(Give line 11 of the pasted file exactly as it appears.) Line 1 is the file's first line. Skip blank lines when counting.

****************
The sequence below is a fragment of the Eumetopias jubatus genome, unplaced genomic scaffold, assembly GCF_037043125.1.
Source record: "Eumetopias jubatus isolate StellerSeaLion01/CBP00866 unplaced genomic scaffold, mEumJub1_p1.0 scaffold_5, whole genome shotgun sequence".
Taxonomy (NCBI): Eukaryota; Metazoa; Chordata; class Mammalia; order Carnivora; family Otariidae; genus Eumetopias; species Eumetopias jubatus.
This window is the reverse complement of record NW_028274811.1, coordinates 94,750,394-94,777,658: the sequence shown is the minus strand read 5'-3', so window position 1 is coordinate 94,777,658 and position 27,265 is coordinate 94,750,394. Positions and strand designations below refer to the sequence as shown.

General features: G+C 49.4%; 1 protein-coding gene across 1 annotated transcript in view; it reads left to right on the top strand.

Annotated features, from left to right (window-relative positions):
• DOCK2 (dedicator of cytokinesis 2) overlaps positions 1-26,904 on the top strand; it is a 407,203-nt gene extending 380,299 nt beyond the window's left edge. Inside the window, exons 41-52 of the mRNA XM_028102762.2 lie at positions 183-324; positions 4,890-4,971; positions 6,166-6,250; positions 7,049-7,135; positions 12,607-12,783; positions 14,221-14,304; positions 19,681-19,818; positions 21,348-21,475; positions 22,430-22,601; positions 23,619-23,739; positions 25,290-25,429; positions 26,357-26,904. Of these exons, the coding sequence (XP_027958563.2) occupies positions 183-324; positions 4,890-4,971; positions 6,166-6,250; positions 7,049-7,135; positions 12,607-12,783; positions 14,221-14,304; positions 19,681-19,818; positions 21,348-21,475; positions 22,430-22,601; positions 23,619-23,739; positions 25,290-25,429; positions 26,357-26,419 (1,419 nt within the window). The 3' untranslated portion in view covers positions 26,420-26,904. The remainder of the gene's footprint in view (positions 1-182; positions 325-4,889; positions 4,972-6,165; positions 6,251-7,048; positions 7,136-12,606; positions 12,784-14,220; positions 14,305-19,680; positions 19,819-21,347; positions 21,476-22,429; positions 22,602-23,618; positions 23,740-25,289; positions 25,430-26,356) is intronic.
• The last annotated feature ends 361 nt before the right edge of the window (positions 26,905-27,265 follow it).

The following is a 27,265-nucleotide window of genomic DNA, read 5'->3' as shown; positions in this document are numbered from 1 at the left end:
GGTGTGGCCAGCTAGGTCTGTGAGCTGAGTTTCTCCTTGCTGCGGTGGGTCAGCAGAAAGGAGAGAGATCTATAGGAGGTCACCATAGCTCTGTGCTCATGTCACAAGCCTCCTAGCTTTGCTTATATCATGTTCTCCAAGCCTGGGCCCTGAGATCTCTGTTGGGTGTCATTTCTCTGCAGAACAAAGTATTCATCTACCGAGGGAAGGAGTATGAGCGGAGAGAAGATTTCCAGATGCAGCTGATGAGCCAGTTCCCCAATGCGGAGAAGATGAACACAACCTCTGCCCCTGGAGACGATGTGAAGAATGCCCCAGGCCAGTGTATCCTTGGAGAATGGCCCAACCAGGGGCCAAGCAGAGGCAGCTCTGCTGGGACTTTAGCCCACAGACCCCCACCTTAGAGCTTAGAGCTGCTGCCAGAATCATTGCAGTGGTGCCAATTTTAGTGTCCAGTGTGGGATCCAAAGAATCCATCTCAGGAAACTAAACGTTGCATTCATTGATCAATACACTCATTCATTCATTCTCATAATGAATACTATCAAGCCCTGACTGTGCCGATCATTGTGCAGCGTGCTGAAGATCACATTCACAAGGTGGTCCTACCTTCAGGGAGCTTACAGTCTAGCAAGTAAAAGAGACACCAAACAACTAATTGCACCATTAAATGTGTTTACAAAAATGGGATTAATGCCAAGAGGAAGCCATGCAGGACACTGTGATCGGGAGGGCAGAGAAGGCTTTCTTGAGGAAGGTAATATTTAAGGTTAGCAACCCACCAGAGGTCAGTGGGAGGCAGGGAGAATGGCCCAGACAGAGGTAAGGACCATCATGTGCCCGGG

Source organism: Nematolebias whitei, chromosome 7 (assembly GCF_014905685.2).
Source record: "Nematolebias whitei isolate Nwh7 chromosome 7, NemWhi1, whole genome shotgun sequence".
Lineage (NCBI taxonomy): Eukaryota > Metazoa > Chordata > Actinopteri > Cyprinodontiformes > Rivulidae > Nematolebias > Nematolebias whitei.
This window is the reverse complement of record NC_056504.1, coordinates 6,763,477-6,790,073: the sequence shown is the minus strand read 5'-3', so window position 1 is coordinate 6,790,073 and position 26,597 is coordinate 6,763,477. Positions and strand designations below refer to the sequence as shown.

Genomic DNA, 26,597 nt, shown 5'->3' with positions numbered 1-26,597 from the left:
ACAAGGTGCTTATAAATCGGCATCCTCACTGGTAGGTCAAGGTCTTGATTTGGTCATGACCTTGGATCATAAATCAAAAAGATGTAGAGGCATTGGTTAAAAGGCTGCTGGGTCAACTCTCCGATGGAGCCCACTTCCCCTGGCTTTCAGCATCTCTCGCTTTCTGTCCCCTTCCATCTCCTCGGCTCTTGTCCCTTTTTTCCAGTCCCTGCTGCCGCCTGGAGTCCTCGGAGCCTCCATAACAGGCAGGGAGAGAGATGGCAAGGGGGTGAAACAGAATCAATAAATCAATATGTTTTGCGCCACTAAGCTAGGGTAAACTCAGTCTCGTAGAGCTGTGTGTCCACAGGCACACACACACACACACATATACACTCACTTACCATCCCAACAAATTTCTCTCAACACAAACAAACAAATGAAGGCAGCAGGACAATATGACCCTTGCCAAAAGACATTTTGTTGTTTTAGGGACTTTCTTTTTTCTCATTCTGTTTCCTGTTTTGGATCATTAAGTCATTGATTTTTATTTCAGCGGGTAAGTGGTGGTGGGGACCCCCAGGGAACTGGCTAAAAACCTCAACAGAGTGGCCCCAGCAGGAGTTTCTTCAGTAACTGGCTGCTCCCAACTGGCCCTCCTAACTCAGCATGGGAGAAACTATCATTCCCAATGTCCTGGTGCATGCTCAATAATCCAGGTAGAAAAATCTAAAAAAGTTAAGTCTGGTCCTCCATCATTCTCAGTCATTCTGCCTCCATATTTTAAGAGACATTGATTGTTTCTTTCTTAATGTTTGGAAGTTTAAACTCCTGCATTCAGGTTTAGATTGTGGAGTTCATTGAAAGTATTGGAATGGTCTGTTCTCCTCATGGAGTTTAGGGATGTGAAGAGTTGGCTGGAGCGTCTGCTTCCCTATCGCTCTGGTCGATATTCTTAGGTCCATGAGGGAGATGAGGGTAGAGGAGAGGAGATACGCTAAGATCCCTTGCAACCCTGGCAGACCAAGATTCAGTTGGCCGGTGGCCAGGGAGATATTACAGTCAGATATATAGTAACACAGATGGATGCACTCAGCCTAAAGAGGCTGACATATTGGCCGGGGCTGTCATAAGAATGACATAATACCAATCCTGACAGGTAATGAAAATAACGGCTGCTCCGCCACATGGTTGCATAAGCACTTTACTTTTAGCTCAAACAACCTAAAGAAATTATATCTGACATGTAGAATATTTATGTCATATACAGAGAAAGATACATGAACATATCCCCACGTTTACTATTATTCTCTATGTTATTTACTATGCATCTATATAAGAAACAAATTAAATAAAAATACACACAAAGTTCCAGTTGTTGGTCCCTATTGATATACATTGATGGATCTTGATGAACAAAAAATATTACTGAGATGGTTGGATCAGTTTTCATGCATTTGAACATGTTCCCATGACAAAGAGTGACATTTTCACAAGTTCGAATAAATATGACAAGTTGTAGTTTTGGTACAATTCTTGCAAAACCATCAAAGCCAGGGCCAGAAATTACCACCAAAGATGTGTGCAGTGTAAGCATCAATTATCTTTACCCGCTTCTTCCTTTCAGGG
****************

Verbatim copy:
Source organism: Nematolebias whitei, chromosome 7 (assembly GCF_014905685.2).